But, as Wiggins points out, it’s not only the responsibility of the city or venues or even the fans to step in and lift the scene up. It’s also up to any artists who’ve been, so far, afforded the privilege of a platform. “There’s a lot of work that has to be done in South Carolina and Charleston and beyond, far past Charleston, and as artists we do have a responsibility to tell the truth — what may be our truth but also what may be the truth of other people who otherwise don’t have the platform to speak their truth,” Wiggins says. “We have a responsibility to shine a light on them. And, especially me as a young black man, you want to live in a perpetual state of evolution, to continue evolving and listening and learning and always questioning yourself on what your understanding of freedom and equality and opportunity is.”
Southern Discomfort is now more than a forum that happened one Sunday afternoon. It’s a community of concerned locals who can communicate about important upcoming events and issues via the forum’s Facebook group, and it’s a platform that will usher in more dialogue in the coming year.
Co-organizers like Elliott Smith have met individually with the panelists to discuss how to continue to build on this year’s momentum to address the multitude of other issues raised at the forum. As a result, the group decided to, next year, break up the topics into smaller discussions that would be broadcast live on Facebook. “So one group would address one issue from the forum with three or four people and start a broader public conversation. And this will happen regularly, and then the smaller discussions can lead up to another big event forum sometime next year,” Smith says. “We have all of these really complex topics of discussion around the general theme of diversity and inclusiveness in the art scene locally, so we want to keep those discussions going, on the one hand, and on the second, we have a willingness to build a stronger and connected and diverse community. The crowd and talent are there; the ingredients are there, so we want to build a framework to support that and cultivate it and sustain it, to build the scene.”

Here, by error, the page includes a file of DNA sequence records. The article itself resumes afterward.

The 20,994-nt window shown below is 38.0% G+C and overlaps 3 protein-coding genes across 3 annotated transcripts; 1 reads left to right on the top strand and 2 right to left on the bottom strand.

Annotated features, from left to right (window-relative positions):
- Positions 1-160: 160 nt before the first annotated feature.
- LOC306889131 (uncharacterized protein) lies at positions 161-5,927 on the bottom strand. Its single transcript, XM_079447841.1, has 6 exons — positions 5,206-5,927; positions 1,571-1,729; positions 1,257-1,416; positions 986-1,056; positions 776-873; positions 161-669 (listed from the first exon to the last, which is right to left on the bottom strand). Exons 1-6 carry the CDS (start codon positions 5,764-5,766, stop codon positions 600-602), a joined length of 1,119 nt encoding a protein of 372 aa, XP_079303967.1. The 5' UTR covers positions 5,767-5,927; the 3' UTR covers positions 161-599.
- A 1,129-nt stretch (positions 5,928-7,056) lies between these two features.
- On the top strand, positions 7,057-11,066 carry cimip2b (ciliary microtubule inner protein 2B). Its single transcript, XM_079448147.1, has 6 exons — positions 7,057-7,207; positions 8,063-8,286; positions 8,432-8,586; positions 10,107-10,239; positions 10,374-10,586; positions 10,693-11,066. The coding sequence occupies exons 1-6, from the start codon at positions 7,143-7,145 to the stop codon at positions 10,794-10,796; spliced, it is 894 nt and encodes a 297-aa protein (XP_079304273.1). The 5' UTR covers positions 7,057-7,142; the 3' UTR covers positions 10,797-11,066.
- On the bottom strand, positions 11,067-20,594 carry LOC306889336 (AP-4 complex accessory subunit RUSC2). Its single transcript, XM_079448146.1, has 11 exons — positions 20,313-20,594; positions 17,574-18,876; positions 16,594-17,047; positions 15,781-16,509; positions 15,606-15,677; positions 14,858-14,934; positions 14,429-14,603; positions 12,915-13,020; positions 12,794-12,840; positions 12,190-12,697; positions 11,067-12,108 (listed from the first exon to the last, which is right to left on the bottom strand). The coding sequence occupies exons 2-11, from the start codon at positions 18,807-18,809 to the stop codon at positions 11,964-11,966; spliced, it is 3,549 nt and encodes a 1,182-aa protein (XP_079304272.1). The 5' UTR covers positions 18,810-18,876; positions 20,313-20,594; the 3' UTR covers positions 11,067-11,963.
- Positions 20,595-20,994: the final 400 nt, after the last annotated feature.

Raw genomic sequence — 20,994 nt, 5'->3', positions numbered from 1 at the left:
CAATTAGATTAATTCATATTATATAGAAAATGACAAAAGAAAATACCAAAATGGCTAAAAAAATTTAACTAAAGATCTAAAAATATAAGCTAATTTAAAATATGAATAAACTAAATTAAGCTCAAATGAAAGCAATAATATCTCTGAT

Another shoot-off of Southern Discomfort’s 2017 agenda includes giving all members of the music community a chance to express what their needs are so that other locals can contribute their strengths, further raising up the art scene. “The idea is that the people who are forming the collective want to host a visioning session, taking ideas from the community about what resources we have, what needs there are, and what we can really do to meet those needs,” says Kim Larson, a teacher, musician, and organizer with Girls Rock Charleston.
The initiative hopes to essentially build a resource base of sorts comprising folks who can teach artists how to write press releases, book shows, book tours, and more. “We also want to develop some core values we can hold our community accountable for, so we can promote venues and artists who are living up to those values and working together to do something for the scene,” Larson says. “And it’s for people to not just share stories, but to go deeper and tell us what you want to see happen, what they can offer, and what other people have to offer and creating structure to make concrete steps.”
Dates for the intimate discussions, future forums, and more will be announced in the new year. To join the conversation, go to facebook.com/SouthernDiscomfortChsRealTalk.